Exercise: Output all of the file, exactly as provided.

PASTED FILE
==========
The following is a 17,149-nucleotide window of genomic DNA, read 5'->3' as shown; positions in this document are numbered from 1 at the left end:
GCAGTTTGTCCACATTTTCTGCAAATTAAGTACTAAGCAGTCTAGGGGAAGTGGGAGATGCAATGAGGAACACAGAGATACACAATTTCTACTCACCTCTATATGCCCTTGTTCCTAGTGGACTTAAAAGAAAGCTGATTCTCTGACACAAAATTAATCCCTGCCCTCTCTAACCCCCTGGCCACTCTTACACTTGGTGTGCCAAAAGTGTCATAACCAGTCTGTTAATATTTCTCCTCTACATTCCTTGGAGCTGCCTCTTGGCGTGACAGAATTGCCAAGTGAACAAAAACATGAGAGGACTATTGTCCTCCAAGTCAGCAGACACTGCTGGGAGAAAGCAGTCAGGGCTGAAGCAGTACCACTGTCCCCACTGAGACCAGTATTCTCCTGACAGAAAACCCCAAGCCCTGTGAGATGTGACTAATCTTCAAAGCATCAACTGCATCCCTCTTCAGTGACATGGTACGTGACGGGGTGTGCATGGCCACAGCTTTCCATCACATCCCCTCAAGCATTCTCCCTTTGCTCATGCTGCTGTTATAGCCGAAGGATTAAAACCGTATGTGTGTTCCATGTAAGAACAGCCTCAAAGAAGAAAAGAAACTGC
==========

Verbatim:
The following is a 17,149-nucleotide window of genomic DNA, read 5'->3' as shown; positions in this document are numbered from 1 at the left end:
GCAGTTTGTCCACATTTTCTGCAAATTAAGTACTAAGCAGTCTAGGGGAAGTGGGAGATGCAATGAGGAACACAGAGATACACAATTTCTACTCACCTCTATATGCCCTTGTTCCTAGTGGACTTAAAAGAAAGCTGATTCTCTGACACAAAATTAATCCCTGCCCTCTCTAACCCCCTGGCCACTCTTACACTTGGTGTGCCAAAAGTGTCATAACCAGTCTGTTAATATTTCTCCTCTACATTCCTTGGAGCTGCCTCTTGGCGTGACAGAATTGCCAAGTGAACAAAAACATGAGAGGACTATTGTCCTCCAAGTCAGCAGACACTGCTGGGAGAAAGCAGTCAGGGCTGAAGCAGTACCACTGTCCCCACTGAGACCAGTATTCTCCTGACAGAAAACCCCAAGCCCTGTGAGATGTGACTAATCTTCAAAGCATCAACTGCATCCCTCTTCAGTGACATGGTACGTGACGGGGTGTGCATGGCCACAGCTTTCCATCACATCCCCTCAAGCATTCTCCCTTTGCTCATGCTGCTGTTATAGCCGAAGGATTAAAACCGTATGTGTGTTCCATGTAAGAACAGCCTCAAAGAAGAAAAGAAACTGC